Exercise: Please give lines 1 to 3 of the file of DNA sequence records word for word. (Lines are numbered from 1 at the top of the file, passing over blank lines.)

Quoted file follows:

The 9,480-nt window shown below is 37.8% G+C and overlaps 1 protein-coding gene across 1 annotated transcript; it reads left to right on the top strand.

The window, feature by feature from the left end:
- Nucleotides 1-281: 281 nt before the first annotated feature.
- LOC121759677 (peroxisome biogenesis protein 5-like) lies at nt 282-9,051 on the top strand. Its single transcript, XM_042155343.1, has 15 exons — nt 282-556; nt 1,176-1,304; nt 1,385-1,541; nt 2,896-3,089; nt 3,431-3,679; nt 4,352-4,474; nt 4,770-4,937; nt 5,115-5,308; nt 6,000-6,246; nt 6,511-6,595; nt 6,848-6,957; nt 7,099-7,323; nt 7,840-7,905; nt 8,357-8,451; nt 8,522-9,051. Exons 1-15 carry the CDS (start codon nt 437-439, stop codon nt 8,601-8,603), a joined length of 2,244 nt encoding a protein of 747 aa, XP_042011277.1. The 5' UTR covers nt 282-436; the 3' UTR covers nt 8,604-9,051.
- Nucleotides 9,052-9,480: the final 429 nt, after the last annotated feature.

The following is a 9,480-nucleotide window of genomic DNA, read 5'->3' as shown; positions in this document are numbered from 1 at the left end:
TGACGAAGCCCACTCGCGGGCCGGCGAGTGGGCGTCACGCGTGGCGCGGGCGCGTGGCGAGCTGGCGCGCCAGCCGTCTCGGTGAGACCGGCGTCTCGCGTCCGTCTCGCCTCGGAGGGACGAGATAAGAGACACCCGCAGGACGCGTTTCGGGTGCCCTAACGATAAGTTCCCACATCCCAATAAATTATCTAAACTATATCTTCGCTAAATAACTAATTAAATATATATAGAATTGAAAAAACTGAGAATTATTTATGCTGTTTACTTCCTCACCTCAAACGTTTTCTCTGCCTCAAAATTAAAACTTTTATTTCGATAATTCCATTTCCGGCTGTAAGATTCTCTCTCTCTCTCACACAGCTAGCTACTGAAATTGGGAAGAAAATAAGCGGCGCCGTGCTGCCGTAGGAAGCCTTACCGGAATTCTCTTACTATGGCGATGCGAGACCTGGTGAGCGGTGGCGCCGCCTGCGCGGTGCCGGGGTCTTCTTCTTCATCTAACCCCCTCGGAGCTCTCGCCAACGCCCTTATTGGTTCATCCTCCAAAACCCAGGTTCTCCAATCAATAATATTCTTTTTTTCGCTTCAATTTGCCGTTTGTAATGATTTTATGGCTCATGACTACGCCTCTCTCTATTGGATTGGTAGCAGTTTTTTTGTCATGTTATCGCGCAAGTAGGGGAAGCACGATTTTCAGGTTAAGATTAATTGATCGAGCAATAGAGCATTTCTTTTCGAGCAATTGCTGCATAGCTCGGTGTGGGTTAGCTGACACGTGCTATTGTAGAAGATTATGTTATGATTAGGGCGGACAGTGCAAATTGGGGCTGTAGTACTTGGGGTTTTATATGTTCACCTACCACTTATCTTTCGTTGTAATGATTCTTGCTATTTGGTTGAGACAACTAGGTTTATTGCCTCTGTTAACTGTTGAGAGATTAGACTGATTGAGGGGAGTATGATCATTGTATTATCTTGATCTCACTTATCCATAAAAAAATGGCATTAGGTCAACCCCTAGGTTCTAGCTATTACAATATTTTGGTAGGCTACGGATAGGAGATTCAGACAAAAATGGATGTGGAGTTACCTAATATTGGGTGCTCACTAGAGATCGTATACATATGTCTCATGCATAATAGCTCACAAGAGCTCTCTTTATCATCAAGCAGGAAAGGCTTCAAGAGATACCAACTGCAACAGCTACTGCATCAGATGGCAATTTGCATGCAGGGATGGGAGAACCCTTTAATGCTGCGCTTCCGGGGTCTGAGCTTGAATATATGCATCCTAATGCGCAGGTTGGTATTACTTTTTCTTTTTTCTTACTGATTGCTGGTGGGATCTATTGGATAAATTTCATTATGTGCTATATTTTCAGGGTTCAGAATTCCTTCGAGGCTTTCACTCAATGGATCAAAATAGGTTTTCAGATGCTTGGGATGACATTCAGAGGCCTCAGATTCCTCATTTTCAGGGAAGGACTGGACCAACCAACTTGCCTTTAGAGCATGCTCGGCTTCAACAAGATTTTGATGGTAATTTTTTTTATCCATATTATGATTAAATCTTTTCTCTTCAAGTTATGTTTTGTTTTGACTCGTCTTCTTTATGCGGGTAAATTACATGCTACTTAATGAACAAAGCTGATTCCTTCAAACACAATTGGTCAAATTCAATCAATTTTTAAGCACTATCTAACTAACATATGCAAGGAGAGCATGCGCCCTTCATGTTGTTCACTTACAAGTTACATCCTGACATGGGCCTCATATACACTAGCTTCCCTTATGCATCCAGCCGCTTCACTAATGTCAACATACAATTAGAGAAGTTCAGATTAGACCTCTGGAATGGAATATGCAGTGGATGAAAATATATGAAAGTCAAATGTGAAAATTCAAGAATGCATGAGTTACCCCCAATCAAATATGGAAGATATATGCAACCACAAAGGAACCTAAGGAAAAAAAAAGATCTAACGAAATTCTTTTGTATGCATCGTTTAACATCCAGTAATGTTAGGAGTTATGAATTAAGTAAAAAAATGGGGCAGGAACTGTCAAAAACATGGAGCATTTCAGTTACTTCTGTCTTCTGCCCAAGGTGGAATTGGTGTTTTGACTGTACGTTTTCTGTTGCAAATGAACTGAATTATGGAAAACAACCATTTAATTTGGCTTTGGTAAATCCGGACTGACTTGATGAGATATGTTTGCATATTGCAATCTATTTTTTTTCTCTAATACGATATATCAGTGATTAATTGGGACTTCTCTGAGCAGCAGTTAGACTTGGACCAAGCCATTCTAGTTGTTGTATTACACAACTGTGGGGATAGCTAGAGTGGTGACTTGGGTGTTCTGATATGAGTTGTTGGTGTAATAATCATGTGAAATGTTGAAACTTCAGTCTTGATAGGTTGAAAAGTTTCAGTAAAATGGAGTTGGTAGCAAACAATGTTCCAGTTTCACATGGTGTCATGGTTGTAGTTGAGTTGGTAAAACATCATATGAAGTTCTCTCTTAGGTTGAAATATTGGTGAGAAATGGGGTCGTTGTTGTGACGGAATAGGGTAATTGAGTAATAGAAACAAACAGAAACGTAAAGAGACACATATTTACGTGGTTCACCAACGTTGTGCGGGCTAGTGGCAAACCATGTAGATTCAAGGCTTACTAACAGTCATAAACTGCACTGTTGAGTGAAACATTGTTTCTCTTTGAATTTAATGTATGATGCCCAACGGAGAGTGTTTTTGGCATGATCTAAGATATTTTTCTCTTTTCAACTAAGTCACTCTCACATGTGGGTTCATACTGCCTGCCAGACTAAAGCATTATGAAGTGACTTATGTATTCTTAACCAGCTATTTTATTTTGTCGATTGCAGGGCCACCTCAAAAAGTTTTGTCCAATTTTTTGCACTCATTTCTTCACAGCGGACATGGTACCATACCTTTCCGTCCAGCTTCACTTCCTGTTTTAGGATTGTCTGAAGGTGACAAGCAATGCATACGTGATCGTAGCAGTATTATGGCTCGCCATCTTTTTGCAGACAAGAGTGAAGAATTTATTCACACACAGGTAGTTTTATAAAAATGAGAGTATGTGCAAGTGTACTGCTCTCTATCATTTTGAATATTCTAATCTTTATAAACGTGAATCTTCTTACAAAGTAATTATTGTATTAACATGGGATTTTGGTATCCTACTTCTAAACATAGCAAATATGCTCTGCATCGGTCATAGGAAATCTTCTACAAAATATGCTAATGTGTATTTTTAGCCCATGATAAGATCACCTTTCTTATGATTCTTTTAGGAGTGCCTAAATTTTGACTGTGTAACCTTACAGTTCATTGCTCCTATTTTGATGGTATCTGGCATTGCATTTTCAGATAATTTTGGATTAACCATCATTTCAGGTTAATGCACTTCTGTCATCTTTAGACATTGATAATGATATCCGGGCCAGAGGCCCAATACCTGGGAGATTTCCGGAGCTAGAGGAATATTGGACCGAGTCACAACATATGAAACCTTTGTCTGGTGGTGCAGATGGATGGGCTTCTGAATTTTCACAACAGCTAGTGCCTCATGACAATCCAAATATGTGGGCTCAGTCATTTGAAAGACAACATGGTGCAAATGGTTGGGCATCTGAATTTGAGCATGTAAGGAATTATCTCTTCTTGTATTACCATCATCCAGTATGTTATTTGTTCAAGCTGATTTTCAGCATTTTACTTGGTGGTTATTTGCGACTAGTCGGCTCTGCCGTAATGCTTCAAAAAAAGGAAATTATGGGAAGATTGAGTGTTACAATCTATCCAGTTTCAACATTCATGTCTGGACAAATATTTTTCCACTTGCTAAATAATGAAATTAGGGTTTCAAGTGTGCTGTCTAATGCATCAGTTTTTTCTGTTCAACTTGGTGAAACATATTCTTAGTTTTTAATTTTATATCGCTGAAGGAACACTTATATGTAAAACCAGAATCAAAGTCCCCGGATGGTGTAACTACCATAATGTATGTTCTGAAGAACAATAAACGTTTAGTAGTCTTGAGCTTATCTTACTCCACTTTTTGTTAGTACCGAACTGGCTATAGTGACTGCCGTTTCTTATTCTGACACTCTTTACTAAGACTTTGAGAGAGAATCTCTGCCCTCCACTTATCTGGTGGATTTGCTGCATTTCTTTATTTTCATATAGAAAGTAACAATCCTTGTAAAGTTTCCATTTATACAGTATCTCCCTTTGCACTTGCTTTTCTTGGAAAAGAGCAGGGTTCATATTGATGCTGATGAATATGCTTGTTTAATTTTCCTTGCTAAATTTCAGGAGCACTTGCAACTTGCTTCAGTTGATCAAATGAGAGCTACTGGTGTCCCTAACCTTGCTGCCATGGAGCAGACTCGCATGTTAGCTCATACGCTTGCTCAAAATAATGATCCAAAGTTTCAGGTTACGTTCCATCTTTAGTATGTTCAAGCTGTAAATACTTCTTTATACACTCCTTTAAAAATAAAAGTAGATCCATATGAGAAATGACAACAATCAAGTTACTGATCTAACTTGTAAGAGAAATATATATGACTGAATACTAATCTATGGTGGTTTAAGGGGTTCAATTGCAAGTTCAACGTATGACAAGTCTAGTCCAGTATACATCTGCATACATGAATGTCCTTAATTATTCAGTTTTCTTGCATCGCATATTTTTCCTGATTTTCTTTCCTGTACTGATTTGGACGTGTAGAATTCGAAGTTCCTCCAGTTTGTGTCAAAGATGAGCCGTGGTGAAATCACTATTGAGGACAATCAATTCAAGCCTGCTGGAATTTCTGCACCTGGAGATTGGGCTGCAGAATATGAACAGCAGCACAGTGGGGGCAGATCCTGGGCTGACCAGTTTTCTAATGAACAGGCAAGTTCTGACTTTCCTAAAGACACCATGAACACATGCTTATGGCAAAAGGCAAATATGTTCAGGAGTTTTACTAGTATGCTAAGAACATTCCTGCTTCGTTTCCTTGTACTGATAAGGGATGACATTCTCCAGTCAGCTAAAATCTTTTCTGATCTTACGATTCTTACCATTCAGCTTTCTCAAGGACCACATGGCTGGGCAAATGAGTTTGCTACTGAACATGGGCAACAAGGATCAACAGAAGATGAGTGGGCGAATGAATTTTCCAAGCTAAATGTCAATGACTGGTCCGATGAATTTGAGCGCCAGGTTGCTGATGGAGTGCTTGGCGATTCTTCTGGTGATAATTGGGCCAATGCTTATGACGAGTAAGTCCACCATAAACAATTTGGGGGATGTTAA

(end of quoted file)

The 9,480-nt window shown below is 37.8% G+C and overlaps 1 protein-coding gene across 1 annotated transcript; it reads left to right on the top strand.

The window, feature by feature from the left end:
- Nucleotides 1-281: 281 nt before the first annotated feature.